A DIY question for a change

I'm hanging a new stable-type back door today. Done the hinges and fitted the doors in the frame and now I have to fit 2 Chubb mortice deadlocks. With all the modern machinery now available, is there a better way of forming the 75mm deep recesses for the locks? I'm still using the old brace and bit and finishing off with a chisel, what do you do?.
Ta Peter
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On Fri, 13 Feb 2004 13:40:56 -0000, "Peter Taylor"

I have a Trend lock jig for use with a router and a long bit. Total cost including bit about 85.
I was fitting about 15 oak doors though and this was a huge time saver..
I wouldn't bother for one or two locks, though.
.andy
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I use a flat bit in the cordless drill, then the chisel. I agrre with Andy, no point in spending huge wedges on tools you may only use once in a lifetime.
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wrote:

Not if you include the price of the router :)
I think you might be able to get the jig and bit for a lot less than 85 today - the lock jig is available on Screwfix for 39.99:
http://tinyurl.com/ypdfm
PoP
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I use a battery drill and chisel. If you're only doing a door or tool, specialist tools are seriously overkill. Ensure your chisels are sharp, though. I bought an el cheapo bench grinder for a tenner to ensure this. Great for paint scrapers too.
Christian.
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Christian wrote

Thanks. I just went out to buy a new flat bit and ended up getting an auger - they have hex shanks these days to fit in a battery drill, I didn't know that before. I think the auger will be easier to keep upright.
As for chisels, my Mrs bought me a lovely set of Marples yellow handle chisels last year and I'm keeping them just for fine jobs like this. For sharpening I use a bench grinder too, plus a small wet stone.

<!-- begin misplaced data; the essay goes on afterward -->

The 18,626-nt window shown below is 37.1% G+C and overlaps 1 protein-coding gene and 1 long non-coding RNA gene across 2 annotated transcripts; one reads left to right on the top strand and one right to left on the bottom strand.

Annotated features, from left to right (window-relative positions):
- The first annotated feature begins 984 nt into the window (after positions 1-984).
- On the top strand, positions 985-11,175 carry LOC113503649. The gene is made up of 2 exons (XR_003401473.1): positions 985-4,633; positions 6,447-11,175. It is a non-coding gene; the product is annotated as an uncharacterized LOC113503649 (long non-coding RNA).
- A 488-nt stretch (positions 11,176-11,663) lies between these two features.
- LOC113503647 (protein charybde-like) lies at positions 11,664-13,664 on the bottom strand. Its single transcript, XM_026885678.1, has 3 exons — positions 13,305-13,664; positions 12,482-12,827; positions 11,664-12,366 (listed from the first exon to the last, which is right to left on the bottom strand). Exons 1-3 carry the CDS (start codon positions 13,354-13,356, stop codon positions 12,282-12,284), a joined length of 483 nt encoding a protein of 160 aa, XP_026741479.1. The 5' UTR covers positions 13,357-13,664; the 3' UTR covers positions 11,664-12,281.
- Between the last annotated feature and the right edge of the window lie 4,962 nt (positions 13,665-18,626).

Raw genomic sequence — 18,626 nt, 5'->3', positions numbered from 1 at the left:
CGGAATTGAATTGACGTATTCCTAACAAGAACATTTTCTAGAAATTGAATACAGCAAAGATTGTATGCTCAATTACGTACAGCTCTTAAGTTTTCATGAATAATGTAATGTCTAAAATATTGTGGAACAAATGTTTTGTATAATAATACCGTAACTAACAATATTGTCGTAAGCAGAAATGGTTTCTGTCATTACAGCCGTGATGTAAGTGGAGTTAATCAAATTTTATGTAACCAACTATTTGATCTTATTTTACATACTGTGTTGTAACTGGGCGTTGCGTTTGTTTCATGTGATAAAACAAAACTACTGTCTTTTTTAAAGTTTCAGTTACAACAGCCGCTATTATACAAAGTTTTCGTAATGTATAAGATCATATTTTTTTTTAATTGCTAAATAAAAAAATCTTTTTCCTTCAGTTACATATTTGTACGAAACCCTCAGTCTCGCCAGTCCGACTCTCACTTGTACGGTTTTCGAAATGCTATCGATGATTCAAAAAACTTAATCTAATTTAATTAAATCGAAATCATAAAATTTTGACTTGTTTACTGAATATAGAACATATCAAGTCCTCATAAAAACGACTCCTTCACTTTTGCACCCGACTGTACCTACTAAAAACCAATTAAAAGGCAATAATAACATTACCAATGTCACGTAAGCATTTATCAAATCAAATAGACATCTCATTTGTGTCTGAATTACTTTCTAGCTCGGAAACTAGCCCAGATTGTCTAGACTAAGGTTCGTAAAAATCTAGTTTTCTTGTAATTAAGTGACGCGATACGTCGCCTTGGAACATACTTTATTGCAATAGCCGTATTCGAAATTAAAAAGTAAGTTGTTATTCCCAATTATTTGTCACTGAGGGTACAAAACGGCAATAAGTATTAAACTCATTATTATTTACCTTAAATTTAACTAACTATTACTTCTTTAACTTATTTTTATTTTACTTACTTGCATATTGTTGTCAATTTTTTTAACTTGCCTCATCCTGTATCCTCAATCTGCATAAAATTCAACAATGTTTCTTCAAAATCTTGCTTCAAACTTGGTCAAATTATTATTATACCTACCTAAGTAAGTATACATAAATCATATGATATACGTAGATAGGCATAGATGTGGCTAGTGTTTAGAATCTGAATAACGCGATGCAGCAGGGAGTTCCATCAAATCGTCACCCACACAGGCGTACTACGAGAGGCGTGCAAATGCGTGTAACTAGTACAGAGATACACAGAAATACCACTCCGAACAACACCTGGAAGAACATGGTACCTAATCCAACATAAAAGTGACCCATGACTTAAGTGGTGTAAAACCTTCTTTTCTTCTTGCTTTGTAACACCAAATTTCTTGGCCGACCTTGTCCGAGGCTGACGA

Peter
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On Fri, 13 Feb 2004 16:42:14 -0000, "Peter Taylor"

I think you're right regarding augers in the sense that the sides are supported all the way in. A useful tip is to put a square on the door edge with one side pointing towards you. You can then eyeball the drill angle well enough for this exercise.

A bench grinder can be too aggressive for chisel sharpening unless you are trying to remove a lot of material, which shouldn't be necessary unless you have damaged the chisel. Overheating can occur and that is bad news.
A method with water cooling is generally better if you can.

.andy
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I use auger bits with my drill in a drill guide. This has several advantages: Keeps bit square to surface Gives you a handle to oppose the torque of the bit, which can be considerable. Enables a depth stop, powered auger bits can grab and drill much further than you intended, especially in softwoods (I have some deeper than intended bench dog holes in my workbench from this).
Peter
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For anyone else buying chisels, I dont recommend marples, wickes, etc. There are 2 types of chisel. The old carbon steel type is a clear winner on performance, but the metal is hard and rigid, and the ends tend to chip if abused, ie if used as a lever, banged into concrete blocks etc. Marples etc use softer steel for abuse resistance, but woodwork performance is much poorer. As long as you know not to abuse them a (cheap) set of Flying Fang carbon steel chisels will make a mockery of Marples etc. I have both, and was surprised by the difference. I would never buy a marple type again.
Regards, NT
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Use muilti angle drill bits (screwfix) removes chisel work to a minimum
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